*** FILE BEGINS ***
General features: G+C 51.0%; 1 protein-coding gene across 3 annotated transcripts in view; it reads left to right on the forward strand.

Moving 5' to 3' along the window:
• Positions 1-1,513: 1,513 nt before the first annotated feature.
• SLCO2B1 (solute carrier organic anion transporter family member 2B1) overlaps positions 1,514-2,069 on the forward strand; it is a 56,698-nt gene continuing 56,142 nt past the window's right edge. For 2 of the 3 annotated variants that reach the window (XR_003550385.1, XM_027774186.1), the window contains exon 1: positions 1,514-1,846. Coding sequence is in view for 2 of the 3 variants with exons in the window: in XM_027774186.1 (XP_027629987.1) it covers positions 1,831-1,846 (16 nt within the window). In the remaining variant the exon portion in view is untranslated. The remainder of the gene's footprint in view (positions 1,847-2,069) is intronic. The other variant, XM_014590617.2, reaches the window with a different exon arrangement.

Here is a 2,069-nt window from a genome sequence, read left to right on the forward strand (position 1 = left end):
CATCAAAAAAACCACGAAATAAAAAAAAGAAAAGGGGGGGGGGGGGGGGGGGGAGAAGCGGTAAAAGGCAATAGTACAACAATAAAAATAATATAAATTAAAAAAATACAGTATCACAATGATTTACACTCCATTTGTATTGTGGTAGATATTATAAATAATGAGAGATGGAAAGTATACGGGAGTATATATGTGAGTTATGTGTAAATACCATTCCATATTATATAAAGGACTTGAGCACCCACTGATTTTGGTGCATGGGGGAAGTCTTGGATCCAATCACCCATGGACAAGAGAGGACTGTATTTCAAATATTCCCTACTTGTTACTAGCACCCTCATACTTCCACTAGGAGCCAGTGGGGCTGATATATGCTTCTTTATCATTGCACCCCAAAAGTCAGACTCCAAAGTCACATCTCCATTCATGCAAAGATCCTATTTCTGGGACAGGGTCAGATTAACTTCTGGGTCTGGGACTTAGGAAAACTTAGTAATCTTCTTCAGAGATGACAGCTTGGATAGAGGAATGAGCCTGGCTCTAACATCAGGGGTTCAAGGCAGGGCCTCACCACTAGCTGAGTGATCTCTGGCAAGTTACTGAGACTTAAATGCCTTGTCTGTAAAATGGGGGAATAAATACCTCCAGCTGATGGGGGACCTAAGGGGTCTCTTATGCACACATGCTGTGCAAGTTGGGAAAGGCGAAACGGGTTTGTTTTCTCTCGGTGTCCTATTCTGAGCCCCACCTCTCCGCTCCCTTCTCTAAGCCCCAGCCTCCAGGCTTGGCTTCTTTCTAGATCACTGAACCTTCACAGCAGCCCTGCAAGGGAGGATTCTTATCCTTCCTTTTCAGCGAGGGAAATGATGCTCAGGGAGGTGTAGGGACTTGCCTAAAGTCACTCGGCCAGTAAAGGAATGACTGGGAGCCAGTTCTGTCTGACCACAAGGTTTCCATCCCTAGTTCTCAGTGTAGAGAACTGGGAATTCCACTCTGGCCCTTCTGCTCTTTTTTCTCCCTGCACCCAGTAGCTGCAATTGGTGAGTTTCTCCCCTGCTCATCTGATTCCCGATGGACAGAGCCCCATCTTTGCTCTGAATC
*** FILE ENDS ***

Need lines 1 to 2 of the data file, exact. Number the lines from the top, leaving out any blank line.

General features: G+C 51.0%; 1 protein-coding gene across 3 annotated transcripts in view; it reads left to right on the forward strand.

Moving 5' to 3' along the window: